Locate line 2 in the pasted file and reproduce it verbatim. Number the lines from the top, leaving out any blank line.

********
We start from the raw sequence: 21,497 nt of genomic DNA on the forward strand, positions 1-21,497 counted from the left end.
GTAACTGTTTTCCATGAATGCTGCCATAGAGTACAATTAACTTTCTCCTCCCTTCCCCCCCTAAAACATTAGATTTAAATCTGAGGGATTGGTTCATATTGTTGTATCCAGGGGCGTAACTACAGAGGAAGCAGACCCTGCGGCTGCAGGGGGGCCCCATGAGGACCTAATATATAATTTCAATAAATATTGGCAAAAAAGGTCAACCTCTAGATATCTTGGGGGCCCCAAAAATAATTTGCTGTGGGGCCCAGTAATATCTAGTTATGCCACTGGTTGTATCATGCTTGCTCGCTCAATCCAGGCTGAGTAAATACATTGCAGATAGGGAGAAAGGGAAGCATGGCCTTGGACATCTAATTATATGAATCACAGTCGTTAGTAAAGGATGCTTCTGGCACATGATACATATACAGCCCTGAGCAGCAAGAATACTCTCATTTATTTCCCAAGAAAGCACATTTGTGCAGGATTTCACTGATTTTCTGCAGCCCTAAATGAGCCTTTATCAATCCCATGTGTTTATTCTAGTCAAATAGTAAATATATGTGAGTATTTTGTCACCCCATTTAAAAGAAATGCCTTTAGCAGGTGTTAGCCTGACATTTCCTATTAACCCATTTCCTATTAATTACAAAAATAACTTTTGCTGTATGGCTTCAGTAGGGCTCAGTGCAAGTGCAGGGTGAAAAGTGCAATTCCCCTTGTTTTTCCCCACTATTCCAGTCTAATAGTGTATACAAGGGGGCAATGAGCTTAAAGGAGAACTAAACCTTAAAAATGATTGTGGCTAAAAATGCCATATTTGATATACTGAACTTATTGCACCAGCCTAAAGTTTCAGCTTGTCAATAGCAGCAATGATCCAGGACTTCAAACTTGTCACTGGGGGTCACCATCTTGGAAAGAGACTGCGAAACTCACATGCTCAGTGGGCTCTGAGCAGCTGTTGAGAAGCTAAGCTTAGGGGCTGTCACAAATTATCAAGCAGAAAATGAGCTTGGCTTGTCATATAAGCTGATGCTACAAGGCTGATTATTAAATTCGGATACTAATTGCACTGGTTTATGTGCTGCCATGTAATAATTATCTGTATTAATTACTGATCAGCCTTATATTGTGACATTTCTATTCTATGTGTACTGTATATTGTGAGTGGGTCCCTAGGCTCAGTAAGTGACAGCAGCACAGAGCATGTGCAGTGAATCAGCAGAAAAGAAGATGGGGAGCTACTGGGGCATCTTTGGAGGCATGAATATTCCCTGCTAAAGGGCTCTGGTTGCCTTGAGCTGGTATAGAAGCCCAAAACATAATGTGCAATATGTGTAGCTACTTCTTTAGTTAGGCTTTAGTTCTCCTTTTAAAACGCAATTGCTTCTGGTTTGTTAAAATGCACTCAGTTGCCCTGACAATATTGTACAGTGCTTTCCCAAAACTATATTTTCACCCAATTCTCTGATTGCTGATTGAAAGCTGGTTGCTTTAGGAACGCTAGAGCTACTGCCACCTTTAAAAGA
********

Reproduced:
GTAACTGTTTTCCATGAATGCTGCCATAGAGTACAATTAACTTTCTCCTCCCTTCCCCCCCTAAAACATTAGATTTAAATCTGAGGGATTGGTTCATATTGTTGTATCCAGGGGCGTAACTACAGAGGAAGCAGACCCTGCGGCTGCAGGGGGGCCCCATGAGGACCTAATATATAATTTCAATAAATATTGGCAAAAAAGGTCAACCTCTAGATATCTTGGGGGCCCCAAAAATAATTTGCTGTGGGGCCCAGTAATATCTAGTTATGCCACTGGTTGTATCATGCTTGCTCGCTCAATCCAGGCTGAGTAAATACATTGCAGATAGGGAGAAAGGGAAGCATGGCCTTGGACATCTAATTATATGAATCACAGTCGTTAGTAAAGGATGCTTCTGGCACATGATACATATACAGCCCTGAGCAGCAAGAATACTCTCATTTATTTCCCAAGAAAGCACATTTGTGCAGGATTTCACTGATTTTCTGCAGCCCTAAATGAGCCTTTATCAATCCCATGTGTTTATTCTAGTCAAATAGTAAATATATGTGAGTATTTTGTCACCCCATTTAAAAGAAATGCCTTTAGCAGGTGTTAGCCTGACATTTCCTATTAACCCATTTCCTATTAATTACAAAAATAACTTTTGCTGTATGGCTTCAGTAGGGCTCAGTGCAAGTGCAGGGTGAAAAGTGCAATTCCCCTTGTTTTTCCCCACTATTCCAGTCTAATAGTGTATACAAGGGGGCAATGAGCTTAAAGGAGAACTAAACCTTAAAAATGATTGTGGCTAAAAATGCCATATTTGATATACTGAACTTATTGCACCAGCCTAAAGTTTCAGCTTGTCAATAGCAGCAATGATCCAGGACTTCAAACTTGTCACTGGGGGTCACCATCTTGGAAAGAGACTGCGAAACTCACATGCTCAGTGGGCTCTGAGCAGCTGTTGAGAAGCTAAGCTTAGGGGCTGTCACAAATTATCAAGCAGAAAATGAGCTTGGCTTGTCATATAAGCTGATGCTACAAGGCTGATTATTAAATTCGGATACTAATTGCACTGGTTTATGTGCTGCCATGTAATAATTATCTGTATTAATTACTGATCAGCCTTATATTGTGACATTTCTATTCTATGTGTACTGTATATTGTGAGTGGGTCCCTAGGCTCAGTAAGTGACAGCAGCACAGAGCATGTGCAGTGAATCAGCAGAAAAGAAGATGGGGAGCTACTGGGGCATCTTTGGAGGCATGAATATTCCCTGCTAAAGGGCTCTGGTTGCCTTGAGCTGGTATAGAAGCCCAAAACATAATGTGCAATATGTGTAGCTACTTCTTTAGTTAGGCTTTAGTTCTCCTTTTAAAACGCAATTGCTTCTGGTTTGTTAAAATGCACTCAGTTGCCCTGACAATATTGTACAGTGCTTTCCCAAAACTATATTTTCACCCAATTCTCTGATTGCTGATTGAAAGCTGGTTGCTTTAGGAACGCTAGAGCTACTGCCACCTTTAAAAGA